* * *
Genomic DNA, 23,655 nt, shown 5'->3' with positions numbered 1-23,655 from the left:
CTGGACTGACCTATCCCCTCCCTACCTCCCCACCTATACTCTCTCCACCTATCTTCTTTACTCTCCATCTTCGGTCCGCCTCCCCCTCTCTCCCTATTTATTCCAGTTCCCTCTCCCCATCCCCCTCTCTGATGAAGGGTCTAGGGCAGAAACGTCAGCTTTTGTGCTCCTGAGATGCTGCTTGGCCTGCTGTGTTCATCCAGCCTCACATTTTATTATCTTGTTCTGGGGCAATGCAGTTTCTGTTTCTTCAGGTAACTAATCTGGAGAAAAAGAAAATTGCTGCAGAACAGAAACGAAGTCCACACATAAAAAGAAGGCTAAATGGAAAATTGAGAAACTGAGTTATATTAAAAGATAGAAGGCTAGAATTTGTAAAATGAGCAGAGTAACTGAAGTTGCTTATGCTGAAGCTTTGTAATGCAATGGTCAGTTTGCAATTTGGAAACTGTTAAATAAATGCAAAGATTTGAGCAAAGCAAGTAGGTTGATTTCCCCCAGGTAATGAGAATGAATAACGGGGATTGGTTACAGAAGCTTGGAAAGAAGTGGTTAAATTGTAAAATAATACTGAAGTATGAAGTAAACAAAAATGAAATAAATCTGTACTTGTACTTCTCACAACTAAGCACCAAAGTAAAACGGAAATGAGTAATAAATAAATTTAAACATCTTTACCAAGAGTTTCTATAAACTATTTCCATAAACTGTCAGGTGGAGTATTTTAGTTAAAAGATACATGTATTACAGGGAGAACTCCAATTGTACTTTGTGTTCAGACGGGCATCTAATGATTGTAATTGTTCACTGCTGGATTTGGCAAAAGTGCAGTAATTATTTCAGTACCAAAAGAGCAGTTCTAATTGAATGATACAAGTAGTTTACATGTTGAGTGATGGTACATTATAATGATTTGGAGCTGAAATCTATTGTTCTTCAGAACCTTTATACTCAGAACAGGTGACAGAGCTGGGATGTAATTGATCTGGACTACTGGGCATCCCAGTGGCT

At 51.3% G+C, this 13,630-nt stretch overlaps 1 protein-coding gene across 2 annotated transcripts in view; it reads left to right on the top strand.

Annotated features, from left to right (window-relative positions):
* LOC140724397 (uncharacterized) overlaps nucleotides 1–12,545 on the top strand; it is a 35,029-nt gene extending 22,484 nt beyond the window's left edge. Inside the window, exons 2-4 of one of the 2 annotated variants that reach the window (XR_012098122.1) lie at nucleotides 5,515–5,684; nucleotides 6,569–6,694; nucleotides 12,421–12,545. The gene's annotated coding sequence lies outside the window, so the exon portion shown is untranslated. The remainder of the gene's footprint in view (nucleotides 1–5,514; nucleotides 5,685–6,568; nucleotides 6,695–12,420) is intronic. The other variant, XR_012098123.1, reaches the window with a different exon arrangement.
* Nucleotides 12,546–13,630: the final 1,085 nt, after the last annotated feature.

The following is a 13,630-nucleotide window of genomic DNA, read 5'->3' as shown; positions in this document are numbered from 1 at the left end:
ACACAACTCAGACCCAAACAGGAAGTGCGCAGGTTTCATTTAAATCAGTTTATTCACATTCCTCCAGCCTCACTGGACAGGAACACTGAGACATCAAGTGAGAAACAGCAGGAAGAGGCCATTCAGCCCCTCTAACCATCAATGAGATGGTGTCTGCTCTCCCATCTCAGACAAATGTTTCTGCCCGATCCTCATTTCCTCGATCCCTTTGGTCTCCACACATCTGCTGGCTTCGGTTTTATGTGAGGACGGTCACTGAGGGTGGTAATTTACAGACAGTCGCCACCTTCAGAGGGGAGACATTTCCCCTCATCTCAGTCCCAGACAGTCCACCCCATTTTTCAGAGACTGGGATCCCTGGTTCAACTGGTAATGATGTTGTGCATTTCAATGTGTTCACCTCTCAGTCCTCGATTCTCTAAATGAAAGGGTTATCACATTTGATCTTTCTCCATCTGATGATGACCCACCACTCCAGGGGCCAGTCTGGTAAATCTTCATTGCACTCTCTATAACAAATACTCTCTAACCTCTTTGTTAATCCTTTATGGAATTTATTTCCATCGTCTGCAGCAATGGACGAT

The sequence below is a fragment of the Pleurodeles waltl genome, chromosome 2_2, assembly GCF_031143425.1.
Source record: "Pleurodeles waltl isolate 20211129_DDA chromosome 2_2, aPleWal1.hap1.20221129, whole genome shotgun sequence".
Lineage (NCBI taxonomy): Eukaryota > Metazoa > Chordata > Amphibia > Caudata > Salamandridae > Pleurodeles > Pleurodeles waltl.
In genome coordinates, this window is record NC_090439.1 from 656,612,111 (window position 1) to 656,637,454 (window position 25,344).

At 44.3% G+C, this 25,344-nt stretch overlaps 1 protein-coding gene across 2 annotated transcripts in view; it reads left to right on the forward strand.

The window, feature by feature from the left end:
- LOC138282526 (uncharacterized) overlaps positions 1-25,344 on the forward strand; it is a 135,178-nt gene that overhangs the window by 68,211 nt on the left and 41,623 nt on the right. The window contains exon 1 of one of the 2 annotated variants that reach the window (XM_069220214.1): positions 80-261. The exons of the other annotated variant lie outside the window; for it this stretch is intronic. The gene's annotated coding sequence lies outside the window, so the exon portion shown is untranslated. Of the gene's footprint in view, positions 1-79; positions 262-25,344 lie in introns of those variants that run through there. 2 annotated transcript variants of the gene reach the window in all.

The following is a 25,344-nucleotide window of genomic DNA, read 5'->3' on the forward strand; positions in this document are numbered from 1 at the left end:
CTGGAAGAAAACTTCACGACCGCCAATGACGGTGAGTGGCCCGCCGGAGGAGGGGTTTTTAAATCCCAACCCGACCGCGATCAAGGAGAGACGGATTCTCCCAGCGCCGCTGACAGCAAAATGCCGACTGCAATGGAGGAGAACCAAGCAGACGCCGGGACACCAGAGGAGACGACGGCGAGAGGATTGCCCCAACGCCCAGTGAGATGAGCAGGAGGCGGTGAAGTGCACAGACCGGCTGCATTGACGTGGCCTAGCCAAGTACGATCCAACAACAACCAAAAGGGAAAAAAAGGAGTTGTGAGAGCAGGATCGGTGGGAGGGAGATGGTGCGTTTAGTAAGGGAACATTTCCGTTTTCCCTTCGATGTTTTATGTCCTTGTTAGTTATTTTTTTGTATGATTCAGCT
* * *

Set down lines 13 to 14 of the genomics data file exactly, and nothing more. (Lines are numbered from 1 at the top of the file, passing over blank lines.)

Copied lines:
At 44.3% G+C, this 25,344-nt stretch overlaps 1 protein-coding gene across 2 annotated transcripts in view; it reads left to right on the forward strand.

The window, feature by feature from the left end: